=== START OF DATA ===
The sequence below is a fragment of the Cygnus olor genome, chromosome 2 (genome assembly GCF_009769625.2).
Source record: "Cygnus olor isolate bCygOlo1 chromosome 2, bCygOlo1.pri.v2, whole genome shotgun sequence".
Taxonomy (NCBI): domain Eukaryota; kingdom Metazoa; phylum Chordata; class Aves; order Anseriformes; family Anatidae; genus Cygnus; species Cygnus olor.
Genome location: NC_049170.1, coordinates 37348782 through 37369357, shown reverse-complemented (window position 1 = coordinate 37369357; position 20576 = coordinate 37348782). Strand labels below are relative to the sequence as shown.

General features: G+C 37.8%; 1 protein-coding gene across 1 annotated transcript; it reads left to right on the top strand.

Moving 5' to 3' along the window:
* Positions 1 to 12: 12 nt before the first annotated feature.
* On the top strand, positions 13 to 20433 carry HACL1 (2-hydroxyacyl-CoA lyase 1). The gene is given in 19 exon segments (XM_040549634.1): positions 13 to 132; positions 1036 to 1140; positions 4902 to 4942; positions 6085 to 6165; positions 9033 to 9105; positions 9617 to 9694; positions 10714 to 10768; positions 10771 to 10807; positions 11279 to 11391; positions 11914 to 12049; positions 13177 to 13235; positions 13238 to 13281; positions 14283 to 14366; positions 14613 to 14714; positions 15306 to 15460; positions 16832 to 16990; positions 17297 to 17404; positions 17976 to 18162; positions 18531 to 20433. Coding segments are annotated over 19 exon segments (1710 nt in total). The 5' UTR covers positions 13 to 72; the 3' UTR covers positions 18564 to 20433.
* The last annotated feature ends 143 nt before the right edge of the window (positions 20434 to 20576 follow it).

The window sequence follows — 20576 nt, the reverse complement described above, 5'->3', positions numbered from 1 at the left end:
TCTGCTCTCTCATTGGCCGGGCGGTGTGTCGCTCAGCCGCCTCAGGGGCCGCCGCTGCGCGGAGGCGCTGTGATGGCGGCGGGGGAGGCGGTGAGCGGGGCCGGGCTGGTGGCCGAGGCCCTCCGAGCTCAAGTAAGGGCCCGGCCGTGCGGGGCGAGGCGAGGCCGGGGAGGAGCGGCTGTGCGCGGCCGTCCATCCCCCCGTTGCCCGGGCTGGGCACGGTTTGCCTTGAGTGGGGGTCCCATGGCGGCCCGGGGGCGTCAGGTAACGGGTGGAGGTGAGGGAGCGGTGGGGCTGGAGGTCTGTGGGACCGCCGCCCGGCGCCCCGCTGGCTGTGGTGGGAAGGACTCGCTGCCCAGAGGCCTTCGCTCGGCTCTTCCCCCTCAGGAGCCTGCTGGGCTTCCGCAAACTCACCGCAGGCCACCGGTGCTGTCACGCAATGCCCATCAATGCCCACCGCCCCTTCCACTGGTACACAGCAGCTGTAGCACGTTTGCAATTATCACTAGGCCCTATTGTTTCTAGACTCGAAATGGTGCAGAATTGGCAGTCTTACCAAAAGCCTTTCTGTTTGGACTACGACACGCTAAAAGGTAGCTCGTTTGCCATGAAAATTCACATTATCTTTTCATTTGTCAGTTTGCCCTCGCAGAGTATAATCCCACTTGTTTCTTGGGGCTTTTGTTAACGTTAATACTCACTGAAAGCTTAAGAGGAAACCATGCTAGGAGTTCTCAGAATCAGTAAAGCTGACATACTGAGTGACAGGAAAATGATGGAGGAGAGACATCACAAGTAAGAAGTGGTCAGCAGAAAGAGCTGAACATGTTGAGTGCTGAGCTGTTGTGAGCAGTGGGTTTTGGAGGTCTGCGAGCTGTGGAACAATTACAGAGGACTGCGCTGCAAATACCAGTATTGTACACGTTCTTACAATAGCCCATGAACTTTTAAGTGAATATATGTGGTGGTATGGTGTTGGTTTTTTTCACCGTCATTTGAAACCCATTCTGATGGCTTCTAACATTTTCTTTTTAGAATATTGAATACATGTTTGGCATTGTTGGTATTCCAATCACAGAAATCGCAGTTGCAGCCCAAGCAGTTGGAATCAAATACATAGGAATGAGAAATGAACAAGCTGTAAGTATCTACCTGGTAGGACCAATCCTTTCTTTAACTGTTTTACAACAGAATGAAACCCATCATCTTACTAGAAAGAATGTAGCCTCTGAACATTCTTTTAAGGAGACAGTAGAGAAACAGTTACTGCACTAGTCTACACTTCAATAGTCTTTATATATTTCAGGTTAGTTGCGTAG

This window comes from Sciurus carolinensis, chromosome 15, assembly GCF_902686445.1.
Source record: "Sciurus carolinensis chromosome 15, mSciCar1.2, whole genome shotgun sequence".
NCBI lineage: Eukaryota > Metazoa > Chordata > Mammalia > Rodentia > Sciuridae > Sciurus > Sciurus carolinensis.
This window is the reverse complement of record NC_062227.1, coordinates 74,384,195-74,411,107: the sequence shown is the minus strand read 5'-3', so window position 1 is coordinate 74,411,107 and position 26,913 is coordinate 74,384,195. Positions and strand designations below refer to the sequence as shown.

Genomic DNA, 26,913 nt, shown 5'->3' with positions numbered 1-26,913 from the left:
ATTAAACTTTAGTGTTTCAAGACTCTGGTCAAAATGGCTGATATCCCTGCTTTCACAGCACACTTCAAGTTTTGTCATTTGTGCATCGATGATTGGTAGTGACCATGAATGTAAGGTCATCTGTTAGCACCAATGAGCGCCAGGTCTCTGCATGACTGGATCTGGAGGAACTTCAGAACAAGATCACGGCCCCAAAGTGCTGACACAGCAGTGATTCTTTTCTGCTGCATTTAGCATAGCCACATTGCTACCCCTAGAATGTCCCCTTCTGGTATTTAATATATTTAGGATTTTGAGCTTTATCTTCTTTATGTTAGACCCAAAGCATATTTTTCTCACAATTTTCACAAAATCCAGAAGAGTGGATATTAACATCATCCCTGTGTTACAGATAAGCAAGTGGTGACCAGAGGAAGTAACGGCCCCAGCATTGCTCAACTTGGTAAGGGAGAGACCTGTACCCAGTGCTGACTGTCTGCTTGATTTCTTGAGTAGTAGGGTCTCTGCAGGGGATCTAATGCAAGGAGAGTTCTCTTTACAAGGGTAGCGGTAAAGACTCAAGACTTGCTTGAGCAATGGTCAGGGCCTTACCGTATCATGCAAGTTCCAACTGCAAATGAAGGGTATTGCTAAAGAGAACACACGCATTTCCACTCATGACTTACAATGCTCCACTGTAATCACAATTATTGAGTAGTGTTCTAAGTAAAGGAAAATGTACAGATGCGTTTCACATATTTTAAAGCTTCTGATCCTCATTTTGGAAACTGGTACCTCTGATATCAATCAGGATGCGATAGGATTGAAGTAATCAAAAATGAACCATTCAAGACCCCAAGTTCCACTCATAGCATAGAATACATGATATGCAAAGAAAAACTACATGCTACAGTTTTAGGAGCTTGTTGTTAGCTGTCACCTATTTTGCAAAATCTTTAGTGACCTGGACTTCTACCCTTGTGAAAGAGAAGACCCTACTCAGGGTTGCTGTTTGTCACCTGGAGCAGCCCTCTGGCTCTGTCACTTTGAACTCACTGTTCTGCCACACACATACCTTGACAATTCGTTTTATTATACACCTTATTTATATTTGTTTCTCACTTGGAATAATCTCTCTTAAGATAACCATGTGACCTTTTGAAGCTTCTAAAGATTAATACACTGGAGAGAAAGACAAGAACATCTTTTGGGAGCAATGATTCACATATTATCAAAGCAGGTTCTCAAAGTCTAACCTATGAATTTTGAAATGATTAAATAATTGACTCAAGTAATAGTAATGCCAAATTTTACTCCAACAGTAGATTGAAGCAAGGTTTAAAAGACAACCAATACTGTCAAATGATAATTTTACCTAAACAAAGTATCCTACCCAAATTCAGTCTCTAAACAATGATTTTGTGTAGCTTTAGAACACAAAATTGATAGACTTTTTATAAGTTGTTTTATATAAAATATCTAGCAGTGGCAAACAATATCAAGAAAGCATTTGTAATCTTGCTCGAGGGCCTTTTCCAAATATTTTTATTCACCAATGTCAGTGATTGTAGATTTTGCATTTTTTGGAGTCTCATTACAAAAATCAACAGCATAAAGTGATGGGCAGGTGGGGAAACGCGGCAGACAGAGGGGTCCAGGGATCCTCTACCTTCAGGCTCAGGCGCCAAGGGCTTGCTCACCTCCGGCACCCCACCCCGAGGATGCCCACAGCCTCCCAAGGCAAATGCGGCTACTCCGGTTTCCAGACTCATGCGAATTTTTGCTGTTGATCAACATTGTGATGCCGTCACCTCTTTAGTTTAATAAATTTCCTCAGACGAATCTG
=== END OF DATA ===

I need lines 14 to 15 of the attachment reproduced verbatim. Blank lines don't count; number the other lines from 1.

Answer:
NCBI lineage: Eukaryota > Metazoa > Chordata > Mammalia > Rodentia > Sciuridae > Sciurus > Sciurus carolinensis.
This window is the reverse complement of record NC_062227.1, coordinates 74,384,195-74,411,107: the sequence shown is the minus strand read 5'-3', so window position 1 is coordinate 74,411,107 and position 26,913 is coordinate 74,384,195. Positions and strand designations below refer to the sequence as shown.